Initiative Q is spreading via invites on social media. Currently the company is trying to raise awareness and increase subscriber base by offering free money.
Well, actually it's free Q money. The currency they are hoping to establish is called Q, and you'll get some amount of it for both joining and inviting others.
The sooner you join, the more you get. According to the website the earliest adopters might get Q worth of $100,000, although that would require a Q economy worth trillions.
Sounds like a pyramid scheme, doesn't it? Fortunately you don't have to invest in this venture, so as far as losing money goes you should be safe.
As a digital currency, is it the next Bitcoin? Again, no. There's really not much in common, although there isn't much detail about how it all works at this point.
What is certain, though, is that Q is not a decentralized and it's not based in a blockchain technology. According to the founder of Initiative Q this is because Q aims to be mainstream.
The founder is Saar Wilf, an Israeli entrepreneur who previously worked on fraud protection technology in a company that was sold to PayPal. Also one of the more acclaimed proponents is Cato Institute's Lawrence H. White, who teaches monetary theory at George Mason University.
As a currency, there is nothing concrete Q bases its value on, which has invited people to try and discredit it straight away. Currencies, however, do not necessarily need to be based on anything to work.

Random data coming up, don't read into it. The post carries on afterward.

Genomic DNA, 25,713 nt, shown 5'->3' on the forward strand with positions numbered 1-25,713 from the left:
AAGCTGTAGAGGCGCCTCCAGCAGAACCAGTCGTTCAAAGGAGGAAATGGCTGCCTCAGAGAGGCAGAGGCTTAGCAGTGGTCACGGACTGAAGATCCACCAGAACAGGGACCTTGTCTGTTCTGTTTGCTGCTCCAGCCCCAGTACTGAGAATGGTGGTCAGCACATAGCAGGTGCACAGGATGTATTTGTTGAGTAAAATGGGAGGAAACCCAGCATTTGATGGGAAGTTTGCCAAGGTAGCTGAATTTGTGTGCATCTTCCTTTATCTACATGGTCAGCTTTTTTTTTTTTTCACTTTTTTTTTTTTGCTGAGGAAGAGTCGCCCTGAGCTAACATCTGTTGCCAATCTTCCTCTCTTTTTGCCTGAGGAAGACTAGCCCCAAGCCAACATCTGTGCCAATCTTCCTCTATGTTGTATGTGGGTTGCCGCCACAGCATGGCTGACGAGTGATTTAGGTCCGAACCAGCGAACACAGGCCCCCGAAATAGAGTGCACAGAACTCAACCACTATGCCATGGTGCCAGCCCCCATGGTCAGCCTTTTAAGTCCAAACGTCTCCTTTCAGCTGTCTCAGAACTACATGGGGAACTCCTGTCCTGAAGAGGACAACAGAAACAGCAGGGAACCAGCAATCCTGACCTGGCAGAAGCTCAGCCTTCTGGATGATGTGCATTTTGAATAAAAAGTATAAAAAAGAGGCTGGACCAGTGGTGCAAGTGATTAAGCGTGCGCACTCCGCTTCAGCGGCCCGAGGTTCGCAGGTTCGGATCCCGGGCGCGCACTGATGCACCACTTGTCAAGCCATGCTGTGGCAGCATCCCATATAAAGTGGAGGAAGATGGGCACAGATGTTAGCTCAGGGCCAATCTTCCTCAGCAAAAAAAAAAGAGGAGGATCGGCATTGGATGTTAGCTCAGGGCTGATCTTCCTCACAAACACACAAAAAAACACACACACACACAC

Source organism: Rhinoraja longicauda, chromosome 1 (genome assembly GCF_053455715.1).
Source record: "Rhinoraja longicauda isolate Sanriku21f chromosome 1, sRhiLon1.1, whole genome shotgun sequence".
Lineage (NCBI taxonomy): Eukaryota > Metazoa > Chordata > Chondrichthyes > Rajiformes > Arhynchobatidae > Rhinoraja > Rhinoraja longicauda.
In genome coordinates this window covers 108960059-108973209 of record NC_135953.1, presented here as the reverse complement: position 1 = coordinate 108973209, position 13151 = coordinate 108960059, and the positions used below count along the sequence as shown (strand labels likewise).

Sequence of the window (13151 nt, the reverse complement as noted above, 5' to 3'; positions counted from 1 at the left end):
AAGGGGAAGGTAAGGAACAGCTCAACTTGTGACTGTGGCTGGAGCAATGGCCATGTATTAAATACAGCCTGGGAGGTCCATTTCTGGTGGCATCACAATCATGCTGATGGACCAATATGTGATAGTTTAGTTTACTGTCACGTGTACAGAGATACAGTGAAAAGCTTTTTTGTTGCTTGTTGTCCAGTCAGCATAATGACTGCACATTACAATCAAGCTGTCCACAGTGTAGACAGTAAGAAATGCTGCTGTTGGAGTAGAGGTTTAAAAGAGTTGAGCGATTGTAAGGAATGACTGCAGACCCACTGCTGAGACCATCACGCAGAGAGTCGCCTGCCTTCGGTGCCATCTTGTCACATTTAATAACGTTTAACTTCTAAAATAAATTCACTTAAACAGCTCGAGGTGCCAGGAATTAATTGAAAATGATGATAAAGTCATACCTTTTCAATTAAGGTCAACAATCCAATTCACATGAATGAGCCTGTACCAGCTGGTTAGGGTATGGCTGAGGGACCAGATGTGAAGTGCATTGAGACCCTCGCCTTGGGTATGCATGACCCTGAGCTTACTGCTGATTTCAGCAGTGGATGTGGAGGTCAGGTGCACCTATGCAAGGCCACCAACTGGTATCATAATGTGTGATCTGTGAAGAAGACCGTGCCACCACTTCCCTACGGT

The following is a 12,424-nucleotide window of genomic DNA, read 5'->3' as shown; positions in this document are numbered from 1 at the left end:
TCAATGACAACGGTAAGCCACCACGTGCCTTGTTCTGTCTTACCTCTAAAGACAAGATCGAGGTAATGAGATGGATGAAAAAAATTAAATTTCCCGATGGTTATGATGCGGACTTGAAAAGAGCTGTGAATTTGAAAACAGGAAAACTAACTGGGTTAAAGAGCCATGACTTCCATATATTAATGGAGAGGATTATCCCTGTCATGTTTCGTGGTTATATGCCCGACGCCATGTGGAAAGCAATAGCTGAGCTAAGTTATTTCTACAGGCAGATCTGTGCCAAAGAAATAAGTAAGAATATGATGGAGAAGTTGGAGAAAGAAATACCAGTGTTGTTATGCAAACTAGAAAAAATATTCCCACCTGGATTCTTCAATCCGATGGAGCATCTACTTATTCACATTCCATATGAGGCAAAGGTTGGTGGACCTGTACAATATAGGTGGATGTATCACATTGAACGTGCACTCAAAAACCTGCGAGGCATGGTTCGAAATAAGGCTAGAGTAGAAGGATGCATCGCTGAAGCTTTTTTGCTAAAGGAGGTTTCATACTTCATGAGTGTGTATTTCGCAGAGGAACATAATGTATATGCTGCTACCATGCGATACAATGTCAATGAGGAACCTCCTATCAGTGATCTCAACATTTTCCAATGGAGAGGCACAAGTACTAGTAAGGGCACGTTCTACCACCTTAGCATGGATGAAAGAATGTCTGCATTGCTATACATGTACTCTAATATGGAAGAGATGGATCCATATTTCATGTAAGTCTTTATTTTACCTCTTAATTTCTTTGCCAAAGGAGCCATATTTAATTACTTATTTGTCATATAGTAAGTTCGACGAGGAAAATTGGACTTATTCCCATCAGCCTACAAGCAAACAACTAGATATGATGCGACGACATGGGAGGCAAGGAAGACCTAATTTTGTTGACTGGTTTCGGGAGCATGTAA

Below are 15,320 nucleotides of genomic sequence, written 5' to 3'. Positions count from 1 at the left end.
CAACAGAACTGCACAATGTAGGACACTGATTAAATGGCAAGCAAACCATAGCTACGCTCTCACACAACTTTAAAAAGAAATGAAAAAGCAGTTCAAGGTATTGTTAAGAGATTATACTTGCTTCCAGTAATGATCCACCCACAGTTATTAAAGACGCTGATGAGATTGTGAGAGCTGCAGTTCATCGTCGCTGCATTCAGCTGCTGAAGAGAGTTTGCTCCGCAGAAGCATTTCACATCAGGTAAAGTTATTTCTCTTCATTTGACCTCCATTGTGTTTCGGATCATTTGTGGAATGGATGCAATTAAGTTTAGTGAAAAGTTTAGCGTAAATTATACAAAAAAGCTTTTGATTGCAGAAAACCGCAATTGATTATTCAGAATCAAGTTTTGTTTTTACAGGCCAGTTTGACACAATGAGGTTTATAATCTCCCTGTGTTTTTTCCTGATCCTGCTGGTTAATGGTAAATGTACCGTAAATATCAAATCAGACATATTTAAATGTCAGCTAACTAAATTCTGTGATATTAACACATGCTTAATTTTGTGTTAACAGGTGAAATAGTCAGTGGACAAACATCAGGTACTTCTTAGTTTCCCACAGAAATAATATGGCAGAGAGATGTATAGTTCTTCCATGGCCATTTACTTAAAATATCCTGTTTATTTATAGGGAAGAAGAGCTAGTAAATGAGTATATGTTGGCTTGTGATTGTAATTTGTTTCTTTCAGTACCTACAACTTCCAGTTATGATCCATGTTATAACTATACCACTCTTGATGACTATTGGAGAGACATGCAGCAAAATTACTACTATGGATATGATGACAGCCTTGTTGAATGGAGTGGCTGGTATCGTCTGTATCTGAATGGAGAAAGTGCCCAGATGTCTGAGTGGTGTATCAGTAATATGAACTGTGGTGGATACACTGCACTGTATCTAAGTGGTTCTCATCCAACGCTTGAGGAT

All they require is an acknowledgement from the users about its value as a trade item.
That doesn't mean Q is without issued by any stretch of the imagination. Actually, currently it's really hard to say where the problems lie because there is so little information about the system.
The website says that security could be implemented with multi-factor authentication (MFA) and fraud protection could use AI. But, again, these are still just examples in a vision, yet to be realized.
All in all, seems like probabilities for Initiative Q to take the world by storm and revolutionize monetary transactions are fairly slim.
Then again, that's what they said to current Bitcoin millionaires.
Written by: Matti Robinson @ 7 Nov 2018 11:04